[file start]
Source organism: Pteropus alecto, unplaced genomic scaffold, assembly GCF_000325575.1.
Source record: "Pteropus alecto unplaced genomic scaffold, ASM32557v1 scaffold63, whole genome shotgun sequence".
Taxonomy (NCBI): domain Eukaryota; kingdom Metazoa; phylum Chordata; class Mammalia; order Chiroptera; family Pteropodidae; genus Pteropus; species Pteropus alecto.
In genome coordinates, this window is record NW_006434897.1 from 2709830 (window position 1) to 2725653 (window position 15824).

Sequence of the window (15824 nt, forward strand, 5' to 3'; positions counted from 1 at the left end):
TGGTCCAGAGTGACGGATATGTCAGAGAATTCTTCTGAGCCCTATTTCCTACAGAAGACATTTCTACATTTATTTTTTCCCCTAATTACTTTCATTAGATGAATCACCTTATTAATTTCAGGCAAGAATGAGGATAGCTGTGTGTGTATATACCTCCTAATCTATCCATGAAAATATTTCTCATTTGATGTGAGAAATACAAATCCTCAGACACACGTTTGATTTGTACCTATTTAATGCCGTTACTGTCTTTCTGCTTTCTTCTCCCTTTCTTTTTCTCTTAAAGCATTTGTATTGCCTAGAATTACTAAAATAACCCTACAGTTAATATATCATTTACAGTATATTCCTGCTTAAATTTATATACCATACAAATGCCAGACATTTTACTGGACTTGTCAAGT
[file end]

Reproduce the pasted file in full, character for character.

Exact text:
Source organism: Pteropus alecto, unplaced genomic scaffold, assembly GCF_000325575.1.
Source record: "Pteropus alecto unplaced genomic scaffold, ASM32557v1 scaffold63, whole genome shotgun sequence".
Taxonomy (NCBI): domain Eukaryota; kingdom Metazoa; phylum Chordata; class Mammalia; order Chiroptera; family Pteropodidae; genus Pteropus; species Pteropus alecto.
In genome coordinates, this window is record NW_006434897.1 from 2709830 (window position 1) to 2725653 (window position 15824).

Sequence of the window (15824 nt, forward strand, 5' to 3'; positions counted from 1 at the left end):
TGGTCCAGAGTGACGGATATGTCAGAGAATTCTTCTGAGCCCTATTTCCTACAGAAGACATTTCTACATTTATTTTTTCCCCTAATTACTTTCATTAGATGAATCACCTTATTAATTTCAGGCAAGAATGAGGATAGCTGTGTGTGTATATACCTCCTAATCTATCCATGAAAATATTTCTCATTTGATGTGAGAAATACAAATCCTCAGACACACGTTTGATTTGTACCTATTTAATGCCGTTACTGTCTTTCTGCTTTCTTCTCCCTTTCTTTTTCTCTTAAAGCATTTGTATTGCCTAGAATTACTAAAATAACCCTACAGTTAATATATCATTTACAGTATATTCCTGCTTAAATTTATATACCATACAAATGCCAGACATTTTACTGGACTTGTCAAGT